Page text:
One limitation of the present study is that the outpatient rehabilitation after discharge was not as standardized as during the in-hospital stay. In the intervention programme the aim was to have a well-planned discharge followed up with a telephone call and a home visit. The patients were also offered further rehabilitation after discharge, but the intensity and quality of that outpatient rehabilitation is unknown. We have data only on the number of occasions.

Another limitation is that the assessors where not blinded concerning group allocation during the home visit and therefore bias cannot be excluded. On the other hand, the nurse who performed assessments in the intervention group was from the orthopaedic unit and the nurse who did the same assessments in the control group was from the geriatric unit. This should have reduced assessor bias. Another disadvantage is that we do not have any figures for cost effectiveness, but the fact that the intervention group had 14 fewer in-hospital days during the 12-months follow-up suggests that the intervention programme was less expensive than the conventional care used for the control group, despite the intervention group having one extra visit from a geriatrician at 4 months. The in-hospital stay was shorter for the intervention group, but the staff rates on the wards were similar in both groups, and both in-hospital days and outpatient treatment were also similar after discharge from hospital.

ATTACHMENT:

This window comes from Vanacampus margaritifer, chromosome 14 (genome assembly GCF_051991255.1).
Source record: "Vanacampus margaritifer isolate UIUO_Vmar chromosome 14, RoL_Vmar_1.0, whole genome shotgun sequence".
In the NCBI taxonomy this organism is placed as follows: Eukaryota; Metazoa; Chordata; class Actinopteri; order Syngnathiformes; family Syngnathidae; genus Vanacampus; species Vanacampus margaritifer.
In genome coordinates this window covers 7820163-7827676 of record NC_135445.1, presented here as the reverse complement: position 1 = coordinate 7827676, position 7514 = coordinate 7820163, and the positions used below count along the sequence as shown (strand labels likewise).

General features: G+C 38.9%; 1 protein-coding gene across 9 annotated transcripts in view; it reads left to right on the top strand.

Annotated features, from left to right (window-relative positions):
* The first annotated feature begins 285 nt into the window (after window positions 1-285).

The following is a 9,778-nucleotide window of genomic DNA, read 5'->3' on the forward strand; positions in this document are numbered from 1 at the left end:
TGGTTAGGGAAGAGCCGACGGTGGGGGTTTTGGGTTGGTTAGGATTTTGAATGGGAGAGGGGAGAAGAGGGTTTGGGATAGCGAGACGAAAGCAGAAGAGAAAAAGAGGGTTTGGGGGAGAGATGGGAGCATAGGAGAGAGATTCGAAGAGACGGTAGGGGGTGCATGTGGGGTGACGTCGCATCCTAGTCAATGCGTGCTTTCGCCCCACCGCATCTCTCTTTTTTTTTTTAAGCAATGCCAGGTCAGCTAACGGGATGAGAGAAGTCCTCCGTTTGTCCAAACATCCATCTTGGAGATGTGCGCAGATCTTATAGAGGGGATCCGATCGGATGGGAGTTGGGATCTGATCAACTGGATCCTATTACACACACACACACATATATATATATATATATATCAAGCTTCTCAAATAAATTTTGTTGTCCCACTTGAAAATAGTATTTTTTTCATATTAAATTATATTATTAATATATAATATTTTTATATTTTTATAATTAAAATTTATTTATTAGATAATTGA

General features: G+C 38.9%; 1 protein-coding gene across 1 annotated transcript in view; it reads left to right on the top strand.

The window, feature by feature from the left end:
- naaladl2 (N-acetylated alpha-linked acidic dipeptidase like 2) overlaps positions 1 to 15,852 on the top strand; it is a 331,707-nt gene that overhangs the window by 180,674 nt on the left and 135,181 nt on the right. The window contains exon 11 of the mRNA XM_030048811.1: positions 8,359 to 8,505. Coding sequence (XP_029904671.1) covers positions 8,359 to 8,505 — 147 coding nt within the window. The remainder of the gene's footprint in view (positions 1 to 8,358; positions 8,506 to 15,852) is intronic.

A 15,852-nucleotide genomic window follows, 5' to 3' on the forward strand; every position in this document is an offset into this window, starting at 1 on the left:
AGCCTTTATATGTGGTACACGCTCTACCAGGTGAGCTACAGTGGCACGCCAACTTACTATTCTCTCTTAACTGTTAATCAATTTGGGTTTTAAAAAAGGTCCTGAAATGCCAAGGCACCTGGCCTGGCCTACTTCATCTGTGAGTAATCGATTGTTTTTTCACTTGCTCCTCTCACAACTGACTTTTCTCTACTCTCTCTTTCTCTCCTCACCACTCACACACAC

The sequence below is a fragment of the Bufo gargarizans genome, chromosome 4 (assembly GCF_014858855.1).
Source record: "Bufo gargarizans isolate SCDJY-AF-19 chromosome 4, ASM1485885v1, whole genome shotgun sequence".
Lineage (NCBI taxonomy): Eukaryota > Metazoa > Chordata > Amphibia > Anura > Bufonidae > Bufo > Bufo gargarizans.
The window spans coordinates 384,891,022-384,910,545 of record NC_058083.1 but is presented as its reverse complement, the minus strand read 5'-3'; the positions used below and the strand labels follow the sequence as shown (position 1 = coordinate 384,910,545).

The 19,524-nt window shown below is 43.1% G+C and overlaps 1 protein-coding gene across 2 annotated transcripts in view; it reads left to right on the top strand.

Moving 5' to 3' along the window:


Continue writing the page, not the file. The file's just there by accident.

One strength in the present study is that the 2 groups had a small and similar dropout rate over time, only 2 people in each group refused the follow-up visits and 1 in the control group had moved to another part of the country.

The results from the present study, the Cochrane review and the meta-analysis (8, 9) support the view that a comprehensive geriatric assessment, management and rehabilitation approach is important for this group of patients and might be advantageous both for elderly hip-fracture patients and for the healthcare system.